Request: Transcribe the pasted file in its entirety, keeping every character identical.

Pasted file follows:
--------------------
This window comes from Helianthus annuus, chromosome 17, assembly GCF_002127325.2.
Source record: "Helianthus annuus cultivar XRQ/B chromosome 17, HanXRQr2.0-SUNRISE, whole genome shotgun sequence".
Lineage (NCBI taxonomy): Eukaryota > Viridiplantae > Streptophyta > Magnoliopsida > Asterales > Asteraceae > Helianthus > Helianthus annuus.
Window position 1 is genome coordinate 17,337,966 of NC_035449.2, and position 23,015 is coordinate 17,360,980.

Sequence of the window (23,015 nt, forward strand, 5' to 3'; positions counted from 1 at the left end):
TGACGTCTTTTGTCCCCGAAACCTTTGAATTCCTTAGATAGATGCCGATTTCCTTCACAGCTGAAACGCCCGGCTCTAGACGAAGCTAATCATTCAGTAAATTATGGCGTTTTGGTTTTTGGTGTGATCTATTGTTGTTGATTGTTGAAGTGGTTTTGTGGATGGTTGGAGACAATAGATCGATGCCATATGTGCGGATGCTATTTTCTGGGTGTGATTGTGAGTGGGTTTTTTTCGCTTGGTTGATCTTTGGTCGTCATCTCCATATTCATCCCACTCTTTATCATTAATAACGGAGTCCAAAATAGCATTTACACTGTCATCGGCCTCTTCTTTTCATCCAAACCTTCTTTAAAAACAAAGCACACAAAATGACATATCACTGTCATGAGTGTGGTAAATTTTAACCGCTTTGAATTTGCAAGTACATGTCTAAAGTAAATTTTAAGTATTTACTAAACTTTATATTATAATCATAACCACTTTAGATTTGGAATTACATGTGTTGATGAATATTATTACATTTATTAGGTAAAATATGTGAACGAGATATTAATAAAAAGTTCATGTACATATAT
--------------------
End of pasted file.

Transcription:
This window comes from Helianthus annuus, chromosome 17, assembly GCF_002127325.2.
Source record: "Helianthus annuus cultivar XRQ/B chromosome 17, HanXRQr2.0-SUNRISE, whole genome shotgun sequence".
Lineage (NCBI taxonomy): Eukaryota > Viridiplantae > Streptophyta > Magnoliopsida > Asterales > Asteraceae > Helianthus > Helianthus annuus.
Window position 1 is genome coordinate 17,337,966 of NC_035449.2, and position 23,015 is coordinate 17,360,980.

Sequence of the window (23,015 nt, forward strand, 5' to 3'; positions counted from 1 at the left end):
TGACGTCTTTTGTCCCCGAAACCTTTGAATTCCTTAGATAGATGCCGATTTCCTTCACAGCTGAAACGCCCGGCTCTAGACGAAGCTAATCATTCAGTAAATTATGGCGTTTTGGTTTTTGGTGTGATCTATTGTTGTTGATTGTTGAAGTGGTTTTGTGGATGGTTGGAGACAATAGATCGATGCCATATGTGCGGATGCTATTTTCTGGGTGTGATTGTGAGTGGGTTTTTTTCGCTTGGTTGATCTTTGGTCGTCATCTCCATATTCATCCCACTCTTTATCATTAATAACGGAGTCCAAAATAGCATTTACACTGTCATCGGCCTCTTCTTTTCATCCAAACCTTCTTTAAAAACAAAGCACACAAAATGACATATCACTGTCATGAGTGTGGTAAATTTTAACCGCTTTGAATTTGCAAGTACATGTCTAAAGTAAATTTTAAGTATTTACTAAACTTTATATTATAATCATAACCACTTTAGATTTGGAATTACATGTGTTGATGAATATTATTACATTTATTAGGTAAAATATGTGAACGAGATATTAATAAAAAGTTCATGTACATATAT